Nine great apes at San Diego Zoo become first non-humans to receive COVID-19 vaccine after outbreak saw eight gorillas infected

  • The vaccines were handed out after eight gorillas at the zoo tested positive for COVID-19 back in January 
  • Staff were able to administer the shots after distracting the apes with treats
  • The vaccine, which was developed by a veterinary pharmaceutical company called Zoetis, has only been tested on dogs and cats 
  • The apes haven’t suffered any adverse reactions and are doing well, the zoo says 

Nine great apes at the San Diego Zoo have become the first non-humans to receive a COVID-19 vaccine.

Four orangutans and five bonobos at the California zoo were given doses of an experimental coronavirus vaccine developed specifically for animals last month.

One of those orangutans, whose name is Karen, was the first in the world to undergo open-heart surgery back in 1994.

The vaccines, which are not designed for humans, were handed out after eight gorillas at the zoo tested positive for COVID-19 back in January after becoming infected by a zoo keeper.

Staff at the zoo were able to administer the shots after distracting the apes with treats.

Nadine Lamberski, chief conservation and wildlife health officer at the San Diego Zoo Wildlife Alliance, told National Geographic that the apes suffered no adverse reactions and were doing well.

Four orangutans, including one named Karen (above), and five bonobos at the San Diego Zoo in California were given doses of an experimental coronavirus vaccine made for animals last month


Zoetis, a New Jersey-based veterinary pharmaceutical company, started developing a COVID-19 vaccine for animals last year.

The company was initially founded as a subsidiary of Pfizer – the maker of one of two vaccines currently being given to humans.

Its vaccine, similar to a human vaccine, delivers a shot of a modified form of the COVID-19 spike protein.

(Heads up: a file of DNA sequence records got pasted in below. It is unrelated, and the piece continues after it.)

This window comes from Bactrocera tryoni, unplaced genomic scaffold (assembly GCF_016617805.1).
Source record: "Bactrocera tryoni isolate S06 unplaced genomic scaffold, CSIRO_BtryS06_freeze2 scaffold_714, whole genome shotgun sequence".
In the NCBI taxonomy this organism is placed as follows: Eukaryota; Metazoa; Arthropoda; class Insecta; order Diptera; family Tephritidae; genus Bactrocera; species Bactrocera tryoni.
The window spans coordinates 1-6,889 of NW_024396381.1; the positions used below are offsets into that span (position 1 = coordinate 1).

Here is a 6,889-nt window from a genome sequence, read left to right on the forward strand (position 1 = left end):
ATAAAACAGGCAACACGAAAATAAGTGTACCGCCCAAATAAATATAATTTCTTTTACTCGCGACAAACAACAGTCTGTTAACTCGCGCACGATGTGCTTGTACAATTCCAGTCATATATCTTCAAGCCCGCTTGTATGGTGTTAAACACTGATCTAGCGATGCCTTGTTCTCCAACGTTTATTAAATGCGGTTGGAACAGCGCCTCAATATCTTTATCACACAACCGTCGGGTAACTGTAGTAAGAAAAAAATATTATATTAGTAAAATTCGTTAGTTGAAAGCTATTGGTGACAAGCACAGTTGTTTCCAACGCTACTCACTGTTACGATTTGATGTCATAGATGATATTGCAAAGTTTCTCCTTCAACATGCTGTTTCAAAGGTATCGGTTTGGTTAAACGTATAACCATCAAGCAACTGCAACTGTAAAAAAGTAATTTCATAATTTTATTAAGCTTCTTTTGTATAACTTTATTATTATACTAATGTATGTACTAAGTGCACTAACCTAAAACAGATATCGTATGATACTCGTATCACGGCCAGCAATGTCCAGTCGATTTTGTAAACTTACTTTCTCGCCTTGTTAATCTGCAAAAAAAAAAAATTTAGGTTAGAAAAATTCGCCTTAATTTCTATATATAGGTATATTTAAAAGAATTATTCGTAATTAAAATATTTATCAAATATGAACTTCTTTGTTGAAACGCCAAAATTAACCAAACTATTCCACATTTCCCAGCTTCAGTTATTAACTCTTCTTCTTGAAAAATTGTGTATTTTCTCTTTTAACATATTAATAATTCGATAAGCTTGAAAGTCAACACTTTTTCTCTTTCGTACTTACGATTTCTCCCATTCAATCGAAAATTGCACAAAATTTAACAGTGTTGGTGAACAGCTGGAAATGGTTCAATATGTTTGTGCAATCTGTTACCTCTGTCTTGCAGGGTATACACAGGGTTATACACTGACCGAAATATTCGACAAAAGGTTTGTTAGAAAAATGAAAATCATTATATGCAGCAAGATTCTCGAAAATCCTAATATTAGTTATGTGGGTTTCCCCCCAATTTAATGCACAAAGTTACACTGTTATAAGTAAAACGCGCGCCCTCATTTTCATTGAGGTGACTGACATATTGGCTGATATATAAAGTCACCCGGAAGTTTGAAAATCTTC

The initial development work and studies for the vaccine was completed on dogs and cats.

Zoetis said the preliminary studies shows the vaccine was safe and had a reasonable expectation of efficacy.

The vaccine, which was developed by New Jersey-based veterinary pharmaceutical company Zoetis, has only been tested on dogs and cats.

Lamberski, however, said it was worth the risk given the zoo’s 14 gorillas, eight bonobos and four orangutans all spend a considerable amount of time indoors together where the virus can spread more easily.

She said blood samples from one of the orangutans and bonobos is now being tested to see if the animals have developed antibodies, which would mean the vaccine worked.

The zoo has three doses left, which will go to the bonobos and one gorilla who didn’t contract COVID-19 when the outbreak occurred two months ago.

‘This isn’t the norm. In my career, I haven’t had access to an experimental vaccine this early in the process and haven’t had such an overwhelming desire to want to use one,’ Lamberski said.

‘It’s not like we randomly grab a vaccine and give it to a novel species. A lot of thought and research goes into it – what’s the risk of doing it and what’s the risk of not doing it. Our motto is, above all, to do no harm.’

Lamberski said it was common to give vaccines that have been tested on one species to another because they are designed for a specific pathogen.

Leave a Reply

Your email address will not be published. Required fields are marked *